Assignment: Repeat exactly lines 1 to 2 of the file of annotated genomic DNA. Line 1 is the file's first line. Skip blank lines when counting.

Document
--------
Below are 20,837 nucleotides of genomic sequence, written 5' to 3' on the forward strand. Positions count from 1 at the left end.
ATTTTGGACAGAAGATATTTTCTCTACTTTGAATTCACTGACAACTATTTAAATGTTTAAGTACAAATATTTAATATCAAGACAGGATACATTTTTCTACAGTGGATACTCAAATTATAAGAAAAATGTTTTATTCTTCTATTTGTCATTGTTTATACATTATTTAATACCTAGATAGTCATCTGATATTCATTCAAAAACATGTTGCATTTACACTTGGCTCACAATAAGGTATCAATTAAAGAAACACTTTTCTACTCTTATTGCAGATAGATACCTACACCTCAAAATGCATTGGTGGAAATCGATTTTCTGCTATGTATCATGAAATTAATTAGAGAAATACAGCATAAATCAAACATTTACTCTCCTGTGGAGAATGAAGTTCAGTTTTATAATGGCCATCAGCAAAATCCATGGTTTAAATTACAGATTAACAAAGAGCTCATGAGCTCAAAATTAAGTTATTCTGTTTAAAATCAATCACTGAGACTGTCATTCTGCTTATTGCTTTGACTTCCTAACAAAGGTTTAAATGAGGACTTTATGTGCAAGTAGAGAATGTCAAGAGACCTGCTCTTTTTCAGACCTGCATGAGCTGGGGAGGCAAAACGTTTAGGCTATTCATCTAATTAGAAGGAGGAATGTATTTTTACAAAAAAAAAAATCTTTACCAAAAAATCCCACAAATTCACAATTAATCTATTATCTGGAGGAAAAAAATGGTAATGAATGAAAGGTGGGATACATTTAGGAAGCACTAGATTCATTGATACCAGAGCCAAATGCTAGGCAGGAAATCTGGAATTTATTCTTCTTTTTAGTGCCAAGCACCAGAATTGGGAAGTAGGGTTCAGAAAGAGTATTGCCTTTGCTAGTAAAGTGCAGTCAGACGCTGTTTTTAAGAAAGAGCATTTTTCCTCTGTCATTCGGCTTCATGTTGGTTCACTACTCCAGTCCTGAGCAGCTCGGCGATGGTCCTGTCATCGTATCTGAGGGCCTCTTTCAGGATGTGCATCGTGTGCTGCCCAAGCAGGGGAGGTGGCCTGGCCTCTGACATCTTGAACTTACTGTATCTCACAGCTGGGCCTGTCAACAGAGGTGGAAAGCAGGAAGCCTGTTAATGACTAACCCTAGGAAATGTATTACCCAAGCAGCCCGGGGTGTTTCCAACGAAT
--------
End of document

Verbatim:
Below are 20,837 nucleotides of genomic sequence, written 5' to 3' on the forward strand. Positions count from 1 at the left end.
ATTTTGGACAGAAGATATTTTCTCTACTTTGAATTCACTGACAACTATTTAAATGTTTAAGTACAAATATTTAATATCAAGACAGGATACATTTTTCTACAGTGGATACTCAAATTATAAGAAAAATGTTTTATTCTTCTATTTGTCATTGTTTATACATTATTTAATACCTAGATAGTCATCTGATATTCATTCAAAAACATGTTGCATTTACACTTGGCTCACAATAAGGTATCAATTAAAGAAACACTTTTCTACTCTTATTGCAGATAGATACCTACACCTCAAAATGCATTGGTGGAAATCGATTTTCTGCTATGTATCATGAAATTAATTAGAGAAATACAGCATAAATCAAACATTTACTCTCCTGTGGAGAATGAAGTTCAGTTTTATAATGGCCATCAGCAAAATCCATGGTTTAAATTACAGATTAACAAAGAGCTCATGAGCTCAAAATTAAGTTATTCTGTTTAAAATCAATCACTGAGACTGTCATTCTGCTTATTGCTTTGACTTCCTAACAAAGGTTTAAATGAGGACTTTATGTGCAAGTAGAGAATGTCAAGAGACCTGCTCTTTTTCAGACCTGCATGAGCTGGGGAGGCAAAACGTTTAGGCTATTCATCTAATTAGAAGGAGGAATGTATTTTTACAAAAAAAAAAATCTTTACCAAAAAATCCCACAAATTCACAATTAATCTATTATCTGGAGGAAAAAAATGGTAATGAATGAAAGGTGGGATACATTTAGGAAGCACTAGATTCATTGATACCAGAGCCAAATGCTAGGCAGGAAATCTGGAATTTATTCTTCTTTTTAGTGCCAAGCACCAGAATTGGGAAGTAGGGTTCAGAAAGAGTATTGCCTTTGCTAGTAAAGTGCAGTCAGACGCTGTTTTTAAGAAAGAGCATTTTTCCTCTGTCATTCGGCTTCATGTTGGTTCACTACTCCAGTCCTGAGCAGCTCGGCGATGGTCCTGTCATCGTATCTGAGGGCCTCTTTCAGGATGTGCATCGTGTGCTGCCCAAGCAGGGGAGGTGGCCTGGCCTCTGACATCTTGAACTTACTGTATCTCACAGCTGGGCCTGTCAACAGAGGTGGAAAGCAGGAAGCCTGTTAATGACTAACCCTAGGAAATGTATTACCCAAGCAGCCCGGGGTGTTTCCAACGAAT